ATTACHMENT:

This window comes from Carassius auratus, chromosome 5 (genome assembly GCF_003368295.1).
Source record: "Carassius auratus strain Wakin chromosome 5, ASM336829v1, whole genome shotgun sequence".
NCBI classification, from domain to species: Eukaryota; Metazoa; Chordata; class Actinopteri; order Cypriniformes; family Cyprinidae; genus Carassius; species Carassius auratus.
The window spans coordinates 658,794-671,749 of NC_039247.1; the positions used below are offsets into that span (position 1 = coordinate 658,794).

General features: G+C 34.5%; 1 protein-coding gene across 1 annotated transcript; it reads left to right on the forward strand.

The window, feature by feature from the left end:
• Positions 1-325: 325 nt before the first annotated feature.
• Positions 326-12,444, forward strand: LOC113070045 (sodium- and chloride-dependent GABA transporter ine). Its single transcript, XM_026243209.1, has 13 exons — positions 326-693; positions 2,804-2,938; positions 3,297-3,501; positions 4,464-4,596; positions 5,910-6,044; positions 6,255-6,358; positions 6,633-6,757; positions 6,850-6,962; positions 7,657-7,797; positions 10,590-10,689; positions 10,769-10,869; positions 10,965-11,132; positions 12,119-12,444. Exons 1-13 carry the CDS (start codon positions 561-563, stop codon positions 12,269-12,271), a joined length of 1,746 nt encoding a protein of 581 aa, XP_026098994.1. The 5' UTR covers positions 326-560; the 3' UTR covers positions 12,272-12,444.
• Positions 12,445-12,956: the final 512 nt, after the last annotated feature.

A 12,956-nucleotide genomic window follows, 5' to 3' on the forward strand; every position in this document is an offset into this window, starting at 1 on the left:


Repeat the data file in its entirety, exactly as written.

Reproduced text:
This window comes from Carassius auratus, chromosome 5 (genome assembly GCF_003368295.1).
Source record: "Carassius auratus strain Wakin chromosome 5, ASM336829v1, whole genome shotgun sequence".
NCBI classification, from domain to species: Eukaryota; Metazoa; Chordata; class Actinopteri; order Cypriniformes; family Cyprinidae; genus Carassius; species Carassius auratus.
The window spans coordinates 658,794-671,749 of NC_039247.1; the positions used below are offsets into that span (position 1 = coordinate 658,794).

General features: G+C 34.5%; 1 protein-coding gene across 1 annotated transcript; it reads left to right on the forward strand.

The window, feature by feature from the left end:
• Positions 1-325: 325 nt before the first annotated feature.
• Positions 326-12,444, forward strand: LOC113070045 (sodium- and chloride-dependent GABA transporter ine). Its single transcript, XM_026243209.1, has 13 exons — positions 326-693; positions 2,804-2,938; positions 3,297-3,501; positions 4,464-4,596; positions 5,910-6,044; positions 6,255-6,358; positions 6,633-6,757; positions 6,850-6,962; positions 7,657-7,797; positions 10,590-10,689; positions 10,769-10,869; positions 10,965-11,132; positions 12,119-12,444. Exons 1-13 carry the CDS (start codon positions 561-563, stop codon positions 12,269-12,271), a joined length of 1,746 nt encoding a protein of 581 aa, XP_026098994.1. The 5' UTR covers positions 326-560; the 3' UTR covers positions 12,272-12,444.
• Positions 12,445-12,956: the final 512 nt, after the last annotated feature.

A 12,956-nucleotide genomic window follows, 5' to 3' on the forward strand; every position in this document is an offset into this window, starting at 1 on the left: